At least 117 deaths were attributed to the Missouri storm late Tuesday, making it the nation’s deadliest single tornado in recorded history. Roughly 2,000 buildings were destroyed in the city, FEMA reported.
The Joplin storm was the second historic tornado outbreak to hit the nation, coming less than a month after hundreds of tornadoes ripped across the South in April, killing 238 people in Alabama, including nine in Calhoun County. Re-cord-setting severe weather hasn’t been limited to tornadoes. The Mississippi River slowly swelled to record levels over the past weeks, forcing towns along the waterway to evacuate and causing damage estimated in the billions.
“It’s been a fairly active year. Above average, no doubt about it,” said Scott Unger, meteorologist with the National Weather Service in Birmingham.
Alabama has seen 108 tornadoes so far in 2011, topping the previous record of 94 in 2008, according to the National Weather Service. April 27 saw a single-day-record 63 tornadoes sweep across the state, Unger said.
Many of those tornadoes were unusually strong, with two EF-5 twisters -– with winds above 200 mph –- striking the northwestern part of the state, data released by the weather agency show.
Seven EF-4 tornadoes -– with winds blowing between 166 and 200 mph –- tore across the state that day, according to the National Weather Service.
All told, there have been more EF-4 and EF-5 tornadoes in 2011 than in the entire preceding decade.
It’s unclear why this year has seen so many powerful tornadoes. But a contributing factor to the twisters pulverizing Southern cities rather than fields across the central plains can be attributed to the fact that 2011 is a La Nina year, said John Christy, Alabama’s state climatologist.
Water temperatures drop in the eastern Pacific and rise in the western Pacific, affecting air circulation for the entire planet, Christy said. This temperature shift occurs every three to five years and lasts for about five months.
Shifting ocean temperatures push the normally meandering North American jet stream south and east. The stream flows along the northern side of a Texas ridge, comes down the east side of the state and troughs through Mississippi and the mid-South, funneling up the Ohio Valley, Christy said.
“Tornado alley sort of moves to our direction during La Nina,” Christy said, noting that the historic 1974 tornado outbreak was also a La Nina year.
But while there was a higher probability of tornadoes hitting the South this year, there was no way to predict the strength of this year’s La Nina pattern or how powerful this spring’s tornadoes were, Christy said.
Whether climate change increased the amount of available moisture and warm air pulled off the Gulf of Mexico contributed to storm strength this year is also unknown, said Jody Aaron, meteorologist with the National Weather Service. More research on the topic is needed before a conclusion can be drawn, he said.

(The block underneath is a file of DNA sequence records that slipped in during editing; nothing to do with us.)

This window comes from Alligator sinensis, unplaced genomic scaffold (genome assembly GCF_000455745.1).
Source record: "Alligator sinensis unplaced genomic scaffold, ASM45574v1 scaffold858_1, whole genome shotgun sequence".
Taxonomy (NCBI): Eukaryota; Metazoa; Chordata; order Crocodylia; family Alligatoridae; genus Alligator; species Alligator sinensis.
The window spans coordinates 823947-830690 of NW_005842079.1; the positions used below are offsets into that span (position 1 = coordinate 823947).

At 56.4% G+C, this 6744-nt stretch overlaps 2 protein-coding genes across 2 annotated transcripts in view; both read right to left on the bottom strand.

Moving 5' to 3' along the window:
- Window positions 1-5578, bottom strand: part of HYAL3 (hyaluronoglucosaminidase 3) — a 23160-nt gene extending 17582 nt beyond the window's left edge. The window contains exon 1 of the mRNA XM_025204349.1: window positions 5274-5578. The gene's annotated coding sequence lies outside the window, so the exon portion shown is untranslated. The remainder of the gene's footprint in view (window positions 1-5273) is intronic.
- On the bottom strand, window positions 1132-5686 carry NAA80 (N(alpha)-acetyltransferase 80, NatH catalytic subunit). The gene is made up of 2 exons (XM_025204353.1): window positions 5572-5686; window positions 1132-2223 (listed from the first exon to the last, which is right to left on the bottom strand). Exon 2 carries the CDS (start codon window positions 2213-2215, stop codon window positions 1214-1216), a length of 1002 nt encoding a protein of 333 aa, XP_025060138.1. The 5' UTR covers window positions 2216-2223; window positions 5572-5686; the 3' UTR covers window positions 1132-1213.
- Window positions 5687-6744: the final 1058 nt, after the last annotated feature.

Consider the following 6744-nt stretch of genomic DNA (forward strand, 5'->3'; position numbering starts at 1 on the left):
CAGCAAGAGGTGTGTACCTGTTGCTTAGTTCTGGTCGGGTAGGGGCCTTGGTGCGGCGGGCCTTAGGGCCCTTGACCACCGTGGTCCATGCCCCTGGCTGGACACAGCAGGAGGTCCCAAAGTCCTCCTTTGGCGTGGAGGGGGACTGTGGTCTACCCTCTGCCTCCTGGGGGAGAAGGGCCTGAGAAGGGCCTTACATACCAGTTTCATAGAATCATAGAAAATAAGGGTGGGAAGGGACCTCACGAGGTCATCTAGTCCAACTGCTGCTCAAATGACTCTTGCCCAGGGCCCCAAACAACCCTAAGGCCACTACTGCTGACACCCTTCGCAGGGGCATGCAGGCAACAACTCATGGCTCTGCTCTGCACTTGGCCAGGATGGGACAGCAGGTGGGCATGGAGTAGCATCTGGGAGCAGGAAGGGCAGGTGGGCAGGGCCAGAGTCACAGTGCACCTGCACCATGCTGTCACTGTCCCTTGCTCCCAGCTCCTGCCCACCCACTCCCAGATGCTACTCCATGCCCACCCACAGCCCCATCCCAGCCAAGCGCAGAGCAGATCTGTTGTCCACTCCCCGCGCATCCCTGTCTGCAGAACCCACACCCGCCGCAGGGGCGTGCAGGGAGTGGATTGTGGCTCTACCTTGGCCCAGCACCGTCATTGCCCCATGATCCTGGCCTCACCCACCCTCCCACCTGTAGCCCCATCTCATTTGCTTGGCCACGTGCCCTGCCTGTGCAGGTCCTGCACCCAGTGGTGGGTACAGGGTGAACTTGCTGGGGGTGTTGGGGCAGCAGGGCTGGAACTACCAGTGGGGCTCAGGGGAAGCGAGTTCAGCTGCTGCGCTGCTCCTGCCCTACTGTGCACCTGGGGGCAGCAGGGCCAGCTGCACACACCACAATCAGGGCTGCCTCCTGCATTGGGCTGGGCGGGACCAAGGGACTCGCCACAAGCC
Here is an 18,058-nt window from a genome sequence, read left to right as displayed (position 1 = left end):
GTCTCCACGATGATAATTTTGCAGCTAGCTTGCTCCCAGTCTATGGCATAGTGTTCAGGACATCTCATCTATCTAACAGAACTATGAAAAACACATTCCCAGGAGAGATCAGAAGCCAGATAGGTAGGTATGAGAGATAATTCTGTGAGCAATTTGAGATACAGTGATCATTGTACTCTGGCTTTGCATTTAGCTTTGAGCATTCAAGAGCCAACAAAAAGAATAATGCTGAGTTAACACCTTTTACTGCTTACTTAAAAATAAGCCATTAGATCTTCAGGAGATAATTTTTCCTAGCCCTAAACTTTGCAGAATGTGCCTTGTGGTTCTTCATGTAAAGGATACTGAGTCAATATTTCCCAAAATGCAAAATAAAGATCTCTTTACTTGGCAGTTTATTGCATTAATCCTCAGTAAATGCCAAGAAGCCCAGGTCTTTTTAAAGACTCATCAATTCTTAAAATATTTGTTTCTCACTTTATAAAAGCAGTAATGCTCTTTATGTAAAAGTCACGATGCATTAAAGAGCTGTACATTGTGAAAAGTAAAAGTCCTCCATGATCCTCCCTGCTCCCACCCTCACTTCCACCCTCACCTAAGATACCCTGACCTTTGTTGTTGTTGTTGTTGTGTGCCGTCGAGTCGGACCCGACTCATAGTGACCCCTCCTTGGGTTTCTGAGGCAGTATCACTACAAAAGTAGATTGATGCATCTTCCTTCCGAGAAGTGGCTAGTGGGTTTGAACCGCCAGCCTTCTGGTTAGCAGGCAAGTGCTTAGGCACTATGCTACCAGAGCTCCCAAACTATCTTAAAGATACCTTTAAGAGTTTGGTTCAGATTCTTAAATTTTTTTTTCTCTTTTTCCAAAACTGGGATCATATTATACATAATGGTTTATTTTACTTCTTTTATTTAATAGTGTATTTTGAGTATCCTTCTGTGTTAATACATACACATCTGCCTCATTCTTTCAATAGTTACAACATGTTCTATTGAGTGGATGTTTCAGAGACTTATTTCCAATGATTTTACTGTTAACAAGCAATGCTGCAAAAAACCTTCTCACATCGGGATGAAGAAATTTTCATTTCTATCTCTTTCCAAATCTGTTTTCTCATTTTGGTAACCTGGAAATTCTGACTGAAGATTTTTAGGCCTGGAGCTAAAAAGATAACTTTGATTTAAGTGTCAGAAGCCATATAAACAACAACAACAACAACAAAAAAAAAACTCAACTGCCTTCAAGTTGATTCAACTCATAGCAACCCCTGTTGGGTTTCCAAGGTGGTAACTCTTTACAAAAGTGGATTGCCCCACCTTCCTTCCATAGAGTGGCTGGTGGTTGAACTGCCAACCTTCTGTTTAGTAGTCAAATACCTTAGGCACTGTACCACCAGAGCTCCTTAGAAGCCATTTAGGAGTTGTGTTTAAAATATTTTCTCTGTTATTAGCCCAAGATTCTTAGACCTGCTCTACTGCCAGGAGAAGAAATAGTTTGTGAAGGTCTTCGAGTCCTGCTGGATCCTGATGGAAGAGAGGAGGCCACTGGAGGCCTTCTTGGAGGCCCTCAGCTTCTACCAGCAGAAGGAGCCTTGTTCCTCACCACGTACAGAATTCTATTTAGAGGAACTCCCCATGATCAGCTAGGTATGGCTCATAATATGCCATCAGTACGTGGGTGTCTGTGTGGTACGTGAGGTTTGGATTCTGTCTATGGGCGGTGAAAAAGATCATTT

There is no relation to increasing carbon dioxide and tornadoes, Christy wrote in an email, noting that the trend since 1950 is downward. It was just a bad year for tornadoes, he wrote.
“This was a remarkable outbreak. You’re not going to see an outbreak like this every La Nina,” Christy said.
However, the larger pattern of drought in Texas and south Alabama –- as well as floods in the Ohio River Valley and the Mississippi River –- tend to be related to the strength of the La Nina, Christy said.
Calhoun County residents could be forgiven for wondering whether the federal government has the resources to re-spond to massive and widespread destruction and whether something remarkable isn’t going on with the weather.
The government’s answer to those pondering such questions is “yes.”
“The resources have been put in place will continue to be in place,” said William C. Lindsey, FEMA regional spokesman. “FEMA is a robust organization that has been working on disasters since our inception.”
Joplin is going to be “the next situation” for FEMA, Lindsey said. But the federal agency will keep “boots on the ground” and continue to make sure people get assistance in Calhoun County and throughout the state, he said.
More than 72,000 individuals and households had registered with FEMA and more than $45.3 million in federal aid had been approved as of May 20, according to the agency.
The federal relief agency has worked an average of 34 declared disasters per year since 1953, data from its website show. There had already been 36 declared disasters across the country by May 20, an above average total overall but off the record pace set last year. A total of 81 disasters were declared in 2010 – 46 by May 24, according to FEMA’s website.
As folks across Alabama hope for a quiet summer, meteorologists are turning their focus toward the upcoming hurricane season, which begins June 1.
Between 12 and 18 named storms are expected, with six to 10 hurricanes and the potential for three to six major hurricanes, according to the Climate Prediction Center of the National Oceanic and Atmospheric Administration. An average year consists of 11 named storms, six hurricanes and two major hurricanes.
The good news is that 1974 –- which had a similar winter and spring as 2011 and also came on the tail end of a La Nina year -– had a “limited activity in the tropics,” said Unger, a meteorologist.
La NiÒa conditions dissipated in mid-May, according to the International Research Institute for Climate and Society. A chance remains that conditions could resurface during the summer, but they most likely won’t, the institute says.
The last time the world came out of a La Nina cycle was in 2005 –- a “very active hurricane season” that saw Hurricane Katrina, Unger said before listing the above-average predictions for the 2011 hurricane season.
“It’s not absolute,” Unger said. “But that’s why we’re really going to start focusing on the tropics this year.”
Star staff writer Jason Bacaj: 256-235-3546